That is just the human cost. What about the environmental costs? Competition has forced many corporations to stream line their operations. Environmental standards are normally the first victims of this stream line process. A significant amount of environmental pollution and land degradation has been blamed on industry, yet the factories keep producing more and more. Thousands of items go unsold each year due to competition. only a fraction of this merchandise is recycled. The rest goes to the already overflowing landfills.
In politics, the detrimental effects of competition are blatant. Politicians often resort to popular yet socially damaging policies to gain votes. These measures include imprudent spending to rabble rousing. The current volatility in Israel and Palestine, the ethnic conflict in Sri Lanka, and the famine in Zimbabwe are all, at least partially, problems created by politicians to get elected.
It has been said that education is one sphere where competition has always had a beneficial influence. Even this claim is dubious. Due to competition students are less likely to exchange ideas with one another, thus enriching the student population as whole. Furthermore, competition drives students to study well to pass exams, but not to gain wisdom. Students spend many hours preparing for standardised tests; tests which many believe are inherently flawed. Thus, it is often not the most intellectual student who succeeds, but the most competitive.
Competition is an inborn human trait. It has some positive qualities, but overall, it does far more harm than help to the society. As intelligent beings, humans can transcend their evolutionary weaknesses. Thus, humans should rely less competition and more cooperation for the sake of the society.
The following appeared in a health magazine.
The citizens of Forsythe have adopted more healthful lifestyles. Their responses to a recent survey show that in their eating habits they conform more closely to government nutritional recommendations than they did ten years ago. Furthermore, there has been a fourfold increase in sales of food products containing kiran, a substance that a scientific study has shown reduces cholesterol. This trend is also evident in reduced sales of sulia, a food that few of the most healthy citizens regularly eat.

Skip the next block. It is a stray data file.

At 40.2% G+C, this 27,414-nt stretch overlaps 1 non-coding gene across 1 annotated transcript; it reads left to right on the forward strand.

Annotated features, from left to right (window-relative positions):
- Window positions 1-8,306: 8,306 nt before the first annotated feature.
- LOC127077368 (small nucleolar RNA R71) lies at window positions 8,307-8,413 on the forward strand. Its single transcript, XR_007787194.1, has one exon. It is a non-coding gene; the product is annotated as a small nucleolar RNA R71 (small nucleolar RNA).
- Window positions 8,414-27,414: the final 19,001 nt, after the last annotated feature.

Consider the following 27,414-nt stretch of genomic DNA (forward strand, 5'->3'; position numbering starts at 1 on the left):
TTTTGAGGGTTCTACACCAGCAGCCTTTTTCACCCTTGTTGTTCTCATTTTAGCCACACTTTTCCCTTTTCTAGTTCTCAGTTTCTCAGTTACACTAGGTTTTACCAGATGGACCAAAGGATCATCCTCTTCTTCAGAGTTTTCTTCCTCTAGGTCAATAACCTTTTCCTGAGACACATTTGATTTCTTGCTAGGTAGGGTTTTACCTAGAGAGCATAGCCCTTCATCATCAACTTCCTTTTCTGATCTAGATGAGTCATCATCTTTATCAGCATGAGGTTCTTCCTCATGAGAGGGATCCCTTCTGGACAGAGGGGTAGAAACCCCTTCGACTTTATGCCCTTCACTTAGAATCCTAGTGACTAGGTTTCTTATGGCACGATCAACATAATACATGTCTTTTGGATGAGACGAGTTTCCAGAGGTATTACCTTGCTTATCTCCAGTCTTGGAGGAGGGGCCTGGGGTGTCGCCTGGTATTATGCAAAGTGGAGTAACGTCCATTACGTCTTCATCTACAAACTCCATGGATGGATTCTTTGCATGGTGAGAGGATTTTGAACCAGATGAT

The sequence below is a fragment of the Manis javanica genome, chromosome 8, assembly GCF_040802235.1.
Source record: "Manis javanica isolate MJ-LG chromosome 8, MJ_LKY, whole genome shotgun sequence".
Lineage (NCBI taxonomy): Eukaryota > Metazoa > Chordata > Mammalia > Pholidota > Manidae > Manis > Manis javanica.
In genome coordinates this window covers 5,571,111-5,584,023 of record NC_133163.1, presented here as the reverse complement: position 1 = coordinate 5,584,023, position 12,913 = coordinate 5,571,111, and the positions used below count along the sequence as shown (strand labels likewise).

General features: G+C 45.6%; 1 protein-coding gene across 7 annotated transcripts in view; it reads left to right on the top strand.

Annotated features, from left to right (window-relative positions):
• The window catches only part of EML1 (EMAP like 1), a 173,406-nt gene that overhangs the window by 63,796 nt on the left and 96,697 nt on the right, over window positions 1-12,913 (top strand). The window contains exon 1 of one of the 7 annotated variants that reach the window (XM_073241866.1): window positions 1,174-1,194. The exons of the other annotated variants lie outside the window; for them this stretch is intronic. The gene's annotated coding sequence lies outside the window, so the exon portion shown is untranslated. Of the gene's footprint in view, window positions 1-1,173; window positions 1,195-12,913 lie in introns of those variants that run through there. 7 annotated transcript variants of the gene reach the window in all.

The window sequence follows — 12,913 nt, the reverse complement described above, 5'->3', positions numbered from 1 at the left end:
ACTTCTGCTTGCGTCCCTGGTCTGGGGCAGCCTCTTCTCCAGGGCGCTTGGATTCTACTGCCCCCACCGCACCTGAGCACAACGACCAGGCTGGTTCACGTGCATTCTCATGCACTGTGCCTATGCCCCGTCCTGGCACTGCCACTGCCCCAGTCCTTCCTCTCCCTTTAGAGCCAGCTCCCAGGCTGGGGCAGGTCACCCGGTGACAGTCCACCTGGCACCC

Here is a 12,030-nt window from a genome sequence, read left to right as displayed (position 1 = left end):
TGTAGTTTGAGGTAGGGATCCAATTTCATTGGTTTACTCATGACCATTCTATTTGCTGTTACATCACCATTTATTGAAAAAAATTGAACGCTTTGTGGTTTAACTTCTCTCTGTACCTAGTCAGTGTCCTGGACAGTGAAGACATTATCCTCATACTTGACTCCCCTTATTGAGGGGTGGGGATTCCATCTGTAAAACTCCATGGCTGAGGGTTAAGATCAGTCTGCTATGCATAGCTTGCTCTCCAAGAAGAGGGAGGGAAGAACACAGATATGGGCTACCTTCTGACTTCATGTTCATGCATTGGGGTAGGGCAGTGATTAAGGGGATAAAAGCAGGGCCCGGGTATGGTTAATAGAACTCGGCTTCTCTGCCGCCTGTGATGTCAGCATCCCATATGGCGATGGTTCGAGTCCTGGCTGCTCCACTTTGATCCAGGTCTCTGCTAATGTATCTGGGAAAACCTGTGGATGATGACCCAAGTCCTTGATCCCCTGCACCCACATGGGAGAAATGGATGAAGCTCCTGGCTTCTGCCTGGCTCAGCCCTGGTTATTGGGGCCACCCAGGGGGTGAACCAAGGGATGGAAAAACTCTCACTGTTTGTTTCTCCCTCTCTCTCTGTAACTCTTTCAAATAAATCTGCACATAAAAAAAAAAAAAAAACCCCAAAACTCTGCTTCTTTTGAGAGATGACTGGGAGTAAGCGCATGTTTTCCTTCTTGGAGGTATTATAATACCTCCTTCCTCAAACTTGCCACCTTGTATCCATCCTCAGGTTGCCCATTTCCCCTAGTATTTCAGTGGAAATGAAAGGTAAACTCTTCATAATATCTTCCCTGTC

Write a response in which you discuss what specific evidence is needed to evaluate the argument and explain how the evidence would weaken or strengthen the argument.
The following memorandum is from the business manager of Happy Pancake House restaurants.
Butter has now been replaced by margarine in Happy Pancake House restaurants throughout the southwestern United States. only about 2 percent of customers have complained, indicating that 98 people out of 100 are happy with the change. Furthermore, many servers have reported that a number of customers who ask for butter do not complain when they are given margarine instead. Clearly, either these customers cannot distinguish butter from margarine or they use the term butter to refer to either butter or margarine. Thus, to avoid the expense of purchasing butter and to increase profitability, the Happy Pancake House should extend this cost-saving change to its restaurants in the southeast and northeast as well.
Write a response in which you discuss what questions would need to be answered in order to decide whether the recommendation is likely to have the predicted result. Be sure to explain how the answers to these questions would help to evaluate the recommendation.